To determine potential acquisition of EGFR mutations in various engineered cell lines, cDNA was PCR amplified for EGFR exon 18 (5′-GCTGAGGTGACCCTTGTCTC-3′ (F), 5′-ACAGCTTGCAAGGACTCTGG-3′ (R)), EGFR exon 19 (5′-GCTGGTAACATCCACCCAGA-3′ (F), 5′-GAGAAAAGGTGGGCCTGAG-3′ (R)), EGFR exon 20 (5′-CCTCCTTCTGGCCACCATGCG-3′ (F), 5′-CATGTGAGGATCCTGGCTCC-3′ (R)) and EGFR exon 21 (5′-CGGATGCAGAGCTTCTTCCC-3′ (F), 5′-AGGCAGCCTGGTCCCTGGTG-3′ (R)), purified and prepared for Sanger sequencing utilizing the forward (F) primers listed above. Samples were analyzed on an ABI Prism 3130xl Genetic Analyzer (Thermo Scientific) at the University of Vermont DNA Analysis Core Facility.
All experimental procedures are reported with ⩾4 individual replicates and replicated experimentally at a minimum of two times. All data are subjected to either students two-tailed t-test or a one way analysis of variance for the determination of statistical significance based on the set being analyzed. P-values <0.05 (*), P-values <0.01 (**). Correction for multiple comparisons were made using either Welch’s correction or the Holm–Sidak method depending on the data set. All data were calculated in Microsoft Excel 2010, Graphpad prism 6 or NIH ImageJ.
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We thank Dr Umadevi Wesley (University of Wisconsin) for providing DUOX1 expression vectors, and Dr Jeffrey Spees (UVM) for the hALU probe and primer. We thank Thomm Buttolph and Dr Sheryl White of the UVM Cellular and Molecular Biology Core for amplification and purification of DUOX1 overexpression vectors; Tim Hunter and Jessica Hoffman of the UVM Cancer Center DNA Analysis Facility; Dr Roxana del Rio in the UVM Flow Cytometry Core; and Dr Douglas Taatjes, Nicole Bishop and Nicole Bouffard of the UVM Microscopy Imaging Center. We thank Dr Alan Howe at UVM for providing silicone gaskets for the Donut cell migration assay. This research was supported by NIH RO1 HL085646 (AvdV), F32 HL129706 (DEH), an internal grant from the UVM College of Medicine (AvdV) and a J. Walter Juckett Scholarship Award from the Lake Champlain Cancer Research Organization (LCCRO). ACL is supported by a T32 training fellowship (HL076122) in the Vermont Lung Center.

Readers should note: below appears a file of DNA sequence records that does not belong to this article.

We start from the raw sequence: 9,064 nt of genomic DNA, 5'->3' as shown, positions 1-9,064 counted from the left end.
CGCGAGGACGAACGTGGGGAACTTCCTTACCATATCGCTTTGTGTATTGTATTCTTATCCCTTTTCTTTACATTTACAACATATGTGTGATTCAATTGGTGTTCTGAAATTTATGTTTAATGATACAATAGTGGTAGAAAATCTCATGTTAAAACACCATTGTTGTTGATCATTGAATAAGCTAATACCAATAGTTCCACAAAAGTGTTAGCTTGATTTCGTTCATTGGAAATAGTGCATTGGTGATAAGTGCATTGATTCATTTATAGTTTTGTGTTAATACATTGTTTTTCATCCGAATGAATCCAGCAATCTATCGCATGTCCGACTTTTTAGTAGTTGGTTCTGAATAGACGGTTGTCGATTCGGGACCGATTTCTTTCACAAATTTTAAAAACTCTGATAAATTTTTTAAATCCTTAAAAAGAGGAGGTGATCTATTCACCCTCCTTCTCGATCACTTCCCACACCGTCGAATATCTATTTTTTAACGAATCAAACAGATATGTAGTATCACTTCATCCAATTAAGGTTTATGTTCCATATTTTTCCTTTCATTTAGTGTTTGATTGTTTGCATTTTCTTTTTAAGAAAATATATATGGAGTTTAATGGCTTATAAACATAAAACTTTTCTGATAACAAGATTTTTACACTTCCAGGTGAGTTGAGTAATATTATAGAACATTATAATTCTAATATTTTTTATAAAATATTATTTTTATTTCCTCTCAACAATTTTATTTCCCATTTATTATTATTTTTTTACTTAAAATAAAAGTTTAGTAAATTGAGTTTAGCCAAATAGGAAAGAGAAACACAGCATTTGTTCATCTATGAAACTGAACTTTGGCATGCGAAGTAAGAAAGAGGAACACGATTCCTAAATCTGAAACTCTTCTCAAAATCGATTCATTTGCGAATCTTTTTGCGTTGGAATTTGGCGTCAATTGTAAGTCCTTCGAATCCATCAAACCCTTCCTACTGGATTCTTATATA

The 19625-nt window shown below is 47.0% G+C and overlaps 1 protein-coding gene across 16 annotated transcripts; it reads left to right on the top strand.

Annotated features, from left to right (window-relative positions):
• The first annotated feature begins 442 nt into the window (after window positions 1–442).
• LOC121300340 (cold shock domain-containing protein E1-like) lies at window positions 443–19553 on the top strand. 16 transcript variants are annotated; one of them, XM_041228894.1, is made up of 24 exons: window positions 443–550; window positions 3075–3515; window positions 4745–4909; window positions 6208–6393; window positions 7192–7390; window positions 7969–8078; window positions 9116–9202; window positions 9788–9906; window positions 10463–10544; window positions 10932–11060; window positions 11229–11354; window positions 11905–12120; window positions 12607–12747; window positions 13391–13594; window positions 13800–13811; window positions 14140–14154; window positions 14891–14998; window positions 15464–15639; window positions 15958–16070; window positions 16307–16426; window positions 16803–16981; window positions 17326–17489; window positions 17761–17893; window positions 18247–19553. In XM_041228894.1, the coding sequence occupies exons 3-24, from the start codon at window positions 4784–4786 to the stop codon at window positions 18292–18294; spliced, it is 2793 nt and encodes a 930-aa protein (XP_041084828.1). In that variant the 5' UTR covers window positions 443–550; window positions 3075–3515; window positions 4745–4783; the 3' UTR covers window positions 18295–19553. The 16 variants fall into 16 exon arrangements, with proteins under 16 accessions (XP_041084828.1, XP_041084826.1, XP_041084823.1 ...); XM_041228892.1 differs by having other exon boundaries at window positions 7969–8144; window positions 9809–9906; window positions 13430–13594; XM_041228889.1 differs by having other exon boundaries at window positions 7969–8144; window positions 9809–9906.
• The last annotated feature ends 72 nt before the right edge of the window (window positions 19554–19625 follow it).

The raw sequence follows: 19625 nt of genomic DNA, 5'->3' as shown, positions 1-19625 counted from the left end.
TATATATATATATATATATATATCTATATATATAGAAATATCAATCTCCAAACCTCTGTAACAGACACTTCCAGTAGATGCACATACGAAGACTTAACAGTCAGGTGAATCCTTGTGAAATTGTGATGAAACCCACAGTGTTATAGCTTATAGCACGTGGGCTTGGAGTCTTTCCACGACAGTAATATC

The authors declare no conflict of interest.
Supplementary Information accompanies this paper on the Oncogenesis website .
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Little, A., Sham, D., Hristova, M. et al. DUOX1 silencing in lung cancer promotes EMT, cancer stem cell characteristics and invasive properties. Oncogenesis 5, e261 (2016). https://doi.org/10.1038/oncsis.2016.61